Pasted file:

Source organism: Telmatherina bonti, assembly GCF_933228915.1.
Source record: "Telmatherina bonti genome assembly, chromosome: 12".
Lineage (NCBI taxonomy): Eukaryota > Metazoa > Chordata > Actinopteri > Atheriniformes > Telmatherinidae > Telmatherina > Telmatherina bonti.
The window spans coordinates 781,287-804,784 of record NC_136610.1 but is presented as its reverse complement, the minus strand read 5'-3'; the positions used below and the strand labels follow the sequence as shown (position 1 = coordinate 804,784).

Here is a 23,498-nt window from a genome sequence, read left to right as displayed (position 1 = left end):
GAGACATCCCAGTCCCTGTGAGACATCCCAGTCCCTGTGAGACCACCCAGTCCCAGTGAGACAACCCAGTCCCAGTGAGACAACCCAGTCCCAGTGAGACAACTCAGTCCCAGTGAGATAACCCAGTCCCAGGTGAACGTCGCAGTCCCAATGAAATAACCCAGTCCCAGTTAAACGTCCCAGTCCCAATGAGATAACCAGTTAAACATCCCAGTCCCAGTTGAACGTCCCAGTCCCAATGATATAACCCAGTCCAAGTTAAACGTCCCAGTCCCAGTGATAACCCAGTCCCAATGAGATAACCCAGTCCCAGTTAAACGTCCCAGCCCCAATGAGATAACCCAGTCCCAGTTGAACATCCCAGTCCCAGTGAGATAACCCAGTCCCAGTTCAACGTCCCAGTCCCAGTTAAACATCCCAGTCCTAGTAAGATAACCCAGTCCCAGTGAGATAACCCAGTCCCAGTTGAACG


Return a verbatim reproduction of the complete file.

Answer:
Source organism: Telmatherina bonti, assembly GCF_933228915.1.
Source record: "Telmatherina bonti genome assembly, chromosome: 12".
Lineage (NCBI taxonomy): Eukaryota > Metazoa > Chordata > Actinopteri > Atheriniformes > Telmatherinidae > Telmatherina > Telmatherina bonti.
The window spans coordinates 781,287-804,784 of record NC_136610.1 but is presented as its reverse complement, the minus strand read 5'-3'; the positions used below and the strand labels follow the sequence as shown (position 1 = coordinate 804,784).

Here is a 23,498-nt window from a genome sequence, read left to right as displayed (position 1 = left end):
GAGACATCCCAGTCCCTGTGAGACATCCCAGTCCCTGTGAGACCACCCAGTCCCAGTGAGACAACCCAGTCCCAGTGAGACAACCCAGTCCCAGTGAGACAACTCAGTCCCAGTGAGATAACCCAGTCCCAGGTGAACGTCGCAGTCCCAATGAAATAACCCAGTCCCAGTTAAACGTCCCAGTCCCAATGAGATAACCAGTTAAACATCCCAGTCCCAGTTGAACGTCCCAGTCCCAATGATATAACCCAGTCCAAGTTAAACGTCCCAGTCCCAGTGATAACCCAGTCCCAATGAGATAACCCAGTCCCAGTTAAACGTCCCAGCCCCAATGAGATAACCCAGTCCCAGTTGAACATCCCAGTCCCAGTGAGATAACCCAGTCCCAGTTCAACGTCCCAGTCCCAGTTAAACATCCCAGTCCTAGTAAGATAACCCAGTCCCAGTGAGATAACCCAGTCCCAGTTGAACG